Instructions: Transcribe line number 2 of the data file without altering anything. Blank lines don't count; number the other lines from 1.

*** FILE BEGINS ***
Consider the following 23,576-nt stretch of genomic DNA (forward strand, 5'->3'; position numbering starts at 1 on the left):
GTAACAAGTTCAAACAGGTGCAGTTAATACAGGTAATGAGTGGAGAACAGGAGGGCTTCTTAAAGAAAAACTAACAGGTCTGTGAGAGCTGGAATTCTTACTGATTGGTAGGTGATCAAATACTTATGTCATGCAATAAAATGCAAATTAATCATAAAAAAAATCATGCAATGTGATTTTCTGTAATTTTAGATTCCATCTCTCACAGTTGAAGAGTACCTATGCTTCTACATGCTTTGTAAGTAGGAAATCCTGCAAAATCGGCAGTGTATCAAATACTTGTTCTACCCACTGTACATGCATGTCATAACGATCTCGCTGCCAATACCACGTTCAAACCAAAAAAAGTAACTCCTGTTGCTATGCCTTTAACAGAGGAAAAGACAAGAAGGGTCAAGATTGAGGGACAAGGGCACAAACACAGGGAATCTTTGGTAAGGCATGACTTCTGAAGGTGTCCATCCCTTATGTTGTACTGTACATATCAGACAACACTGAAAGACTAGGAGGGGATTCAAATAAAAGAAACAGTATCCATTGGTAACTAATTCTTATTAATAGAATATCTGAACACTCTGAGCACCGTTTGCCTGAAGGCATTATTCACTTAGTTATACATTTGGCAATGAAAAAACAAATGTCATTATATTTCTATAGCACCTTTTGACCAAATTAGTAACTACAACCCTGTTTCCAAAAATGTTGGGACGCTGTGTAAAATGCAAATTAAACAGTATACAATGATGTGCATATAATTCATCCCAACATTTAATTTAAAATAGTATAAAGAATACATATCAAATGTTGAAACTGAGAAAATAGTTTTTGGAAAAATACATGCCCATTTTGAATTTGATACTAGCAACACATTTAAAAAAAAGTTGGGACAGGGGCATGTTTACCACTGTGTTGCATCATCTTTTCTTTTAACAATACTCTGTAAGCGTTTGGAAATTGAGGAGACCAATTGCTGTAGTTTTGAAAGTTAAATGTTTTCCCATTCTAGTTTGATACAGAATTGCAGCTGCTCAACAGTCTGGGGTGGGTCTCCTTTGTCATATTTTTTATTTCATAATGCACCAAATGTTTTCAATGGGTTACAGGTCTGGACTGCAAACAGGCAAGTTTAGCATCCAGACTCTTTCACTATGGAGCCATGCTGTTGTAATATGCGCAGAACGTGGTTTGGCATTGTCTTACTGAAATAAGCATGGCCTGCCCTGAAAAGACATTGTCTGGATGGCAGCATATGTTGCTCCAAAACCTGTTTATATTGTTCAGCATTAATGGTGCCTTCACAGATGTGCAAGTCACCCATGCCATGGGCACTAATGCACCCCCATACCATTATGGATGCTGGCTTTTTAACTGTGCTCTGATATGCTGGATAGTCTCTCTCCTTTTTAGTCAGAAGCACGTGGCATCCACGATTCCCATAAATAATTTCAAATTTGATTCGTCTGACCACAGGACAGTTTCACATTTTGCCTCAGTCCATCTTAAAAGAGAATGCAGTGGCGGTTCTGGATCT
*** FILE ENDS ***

GTAACAAGTTCAAACAGGTGCAGTTAATACAGGTAATGAGTGGAGAACAGGAGGGCTTCTTAAAGAAAAACTAACAGGTCTGTGAGAGCTGGAATTCTTACTGATTGGTAGGTGATCAAATACTTATGTCATGCAATAAAATGCAAATTAATCATAAAAAAAATCATGCAATGTGATTTTCTGTAATTTTAGATTCCATCTCTCACAGTTGAAGAGTACCTATGCTTCTACATGCTTTGTAAGTAGGAAATCCTGCAAAATCGGCAGTGTATCAAATACTTGTTCTACCCACTGTACATGCATGTCATAACGATCTCGCTGCCAATACCACGTTCAAACCAAAAAAAGTAACTCCTGTTGCTATGCCTTTAACAGAGGAAAAGACAAGAAGGGTCAAGATTGAGGGACAAGGGCACAAACACAGGGAATCTTTGGTAAGGCATGACTTCTGAAGGTGTCCATCCCTTATGTTGTACTGTACATATCAGACAACACTGAAAGACTAGGAGGGGATTCAAATAAAAGAAACAGTATCCATTGGTAACTAATTCTTATTAATAGAATATCTGAACACTCTGAGCACCGTTTGCCTGAAGGCATTATTCACTTAGTTATACATTTGGCAATGAAAAAACAAATGTCATTATATTTCTATAGCACCTTTTGACCAAATTAGTAACTACAACCCTGTTTCCAAAAATGTTGGGACGCTGTGTAAAATGCAAATTAAACAGTATACAATGATGTGCATATAATTCATCCCAACATTTAATTTAAAATAGTATAAAGAATACATATCAAATGTTGAAACTGAGAAAATAGTTTTTGGAAAAATACATGCCCATTTTGAATTTGATACTAGCAACACATTTAAAAAAAAGTTGGGACAGGGGCATGTTTACCACTGTGTTGCATCATCTTTTCTTTTAACAATACTCTGTAAGCGTTTGGAAATTGAGGAGACCAATTGCTGTAGTTTTGAAAGTTAAATGTTTTCCCATTCTAGTTTGATACAGAATTGCAGCTGCTCAACAGTCTGGGGTGGGTCTCCTTTGTCATATTTTTTATTTCATAATGCACCAAATGTTTTCAATGGGTTACAGGTCTGGACTGCAAACAGGCAAGTTTAGCATCCAGACTCTTTCACTATGGAGCCATGCTGTTGTAATATGCGCAGAACGTGGTTTGGCATTGTCTTACTGAAATAAGCATGGCCTGCCCTGAAAAGACATTGTCTGGATGGCAGCATATGTTGCTCCAAAACCTGTTTATATTGTTCAGCATTAATGGTGCCTTCACAGATGTGCAAGTCACCCATGCCATGGGCACTAATGCACCCCCATACCATTATGGATGCTGGCTTTTTAACTGTGCTCTGATATGCTGGATAGTCTCTCTCCTTTTTAGTCAGAAGCACGTGGCATCCACGATTCCCATAAATAATTTCAAATTTGATTCGTCTGACCACAGGACAGTTTCACATTTTGCCTCAGTCCATCTTAAAAGAGAATGCAGTGGCGGTTCTGGATCT